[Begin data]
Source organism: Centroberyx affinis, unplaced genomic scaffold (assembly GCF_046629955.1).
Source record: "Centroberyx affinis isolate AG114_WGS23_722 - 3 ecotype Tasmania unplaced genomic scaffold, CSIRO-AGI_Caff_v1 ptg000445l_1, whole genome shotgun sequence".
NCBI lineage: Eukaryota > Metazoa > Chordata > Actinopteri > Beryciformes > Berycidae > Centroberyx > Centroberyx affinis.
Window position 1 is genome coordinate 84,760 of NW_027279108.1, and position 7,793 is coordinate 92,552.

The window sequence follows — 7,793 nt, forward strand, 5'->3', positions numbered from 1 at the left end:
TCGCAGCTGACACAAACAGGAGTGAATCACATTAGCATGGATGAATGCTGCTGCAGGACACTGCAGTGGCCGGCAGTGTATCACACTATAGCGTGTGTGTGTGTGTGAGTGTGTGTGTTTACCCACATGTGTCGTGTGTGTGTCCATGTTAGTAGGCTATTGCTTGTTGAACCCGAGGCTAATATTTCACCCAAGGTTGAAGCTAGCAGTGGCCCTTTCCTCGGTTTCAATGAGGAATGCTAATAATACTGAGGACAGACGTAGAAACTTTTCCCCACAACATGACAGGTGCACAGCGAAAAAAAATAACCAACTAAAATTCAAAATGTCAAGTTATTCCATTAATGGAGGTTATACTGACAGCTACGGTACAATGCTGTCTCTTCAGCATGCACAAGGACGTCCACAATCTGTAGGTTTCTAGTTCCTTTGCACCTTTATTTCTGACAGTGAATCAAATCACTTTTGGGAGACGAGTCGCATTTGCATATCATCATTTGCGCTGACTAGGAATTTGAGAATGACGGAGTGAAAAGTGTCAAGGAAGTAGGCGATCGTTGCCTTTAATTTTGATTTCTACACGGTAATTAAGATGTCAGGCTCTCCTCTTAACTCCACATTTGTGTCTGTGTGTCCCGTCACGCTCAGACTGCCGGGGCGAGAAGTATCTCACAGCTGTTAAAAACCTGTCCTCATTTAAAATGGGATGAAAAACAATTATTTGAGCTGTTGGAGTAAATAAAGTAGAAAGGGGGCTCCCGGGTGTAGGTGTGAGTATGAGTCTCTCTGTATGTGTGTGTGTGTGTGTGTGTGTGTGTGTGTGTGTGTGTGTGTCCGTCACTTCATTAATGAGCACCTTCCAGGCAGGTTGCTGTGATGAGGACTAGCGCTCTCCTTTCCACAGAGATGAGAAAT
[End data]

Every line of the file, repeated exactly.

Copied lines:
Source organism: Centroberyx affinis, unplaced genomic scaffold (assembly GCF_046629955.1).
Source record: "Centroberyx affinis isolate AG114_WGS23_722 - 3 ecotype Tasmania unplaced genomic scaffold, CSIRO-AGI_Caff_v1 ptg000445l_1, whole genome shotgun sequence".
NCBI lineage: Eukaryota > Metazoa > Chordata > Actinopteri > Beryciformes > Berycidae > Centroberyx > Centroberyx affinis.
Window position 1 is genome coordinate 84,760 of NW_027279108.1, and position 7,793 is coordinate 92,552.

The window sequence follows — 7,793 nt, forward strand, 5'->3', positions numbered from 1 at the left end:
TCGCAGCTGACACAAACAGGAGTGAATCACATTAGCATGGATGAATGCTGCTGCAGGACACTGCAGTGGCCGGCAGTGTATCACACTATAGCGTGTGTGTGTGTGTGAGTGTGTGTGTTTACCCACATGTGTCGTGTGTGTGTCCATGTTAGTAGGCTATTGCTTGTTGAACCCGAGGCTAATATTTCACCCAAGGTTGAAGCTAGCAGTGGCCCTTTCCTCGGTTTCAATGAGGAATGCTAATAATACTGAGGACAGACGTAGAAACTTTTCCCCACAACATGACAGGTGCACAGCGAAAAAAAATAACCAACTAAAATTCAAAATGTCAAGTTATTCCATTAATGGAGGTTATACTGACAGCTACGGTACAATGCTGTCTCTTCAGCATGCACAAGGACGTCCACAATCTGTAGGTTTCTAGTTCCTTTGCACCTTTATTTCTGACAGTGAATCAAATCACTTTTGGGAGACGAGTCGCATTTGCATATCATCATTTGCGCTGACTAGGAATTTGAGAATGACGGAGTGAAAAGTGTCAAGGAAGTAGGCGATCGTTGCCTTTAATTTTGATTTCTACACGGTAATTAAGATGTCAGGCTCTCCTCTTAACTCCACATTTGTGTCTGTGTGTCCCGTCACGCTCAGACTGCCGGGGCGAGAAGTATCTCACAGCTGTTAAAAACCTGTCCTCATTTAAAATGGGATGAAAAACAATTATTTGAGCTGTTGGAGTAAATAAAGTAGAAAGGGGGCTCCCGGGTGTAGGTGTGAGTATGAGTCTCTCTGTATGTGTGTGTGTGTGTGTGTGTGTGTGTGTGTGTGTGTGTGTGTCCGTCACTTCATTAATGAGCACCTTCCAGGCAGGTTGCTGTGATGAGGACTAGCGCTCTCCTTTCCACAGAGATGAGAAAT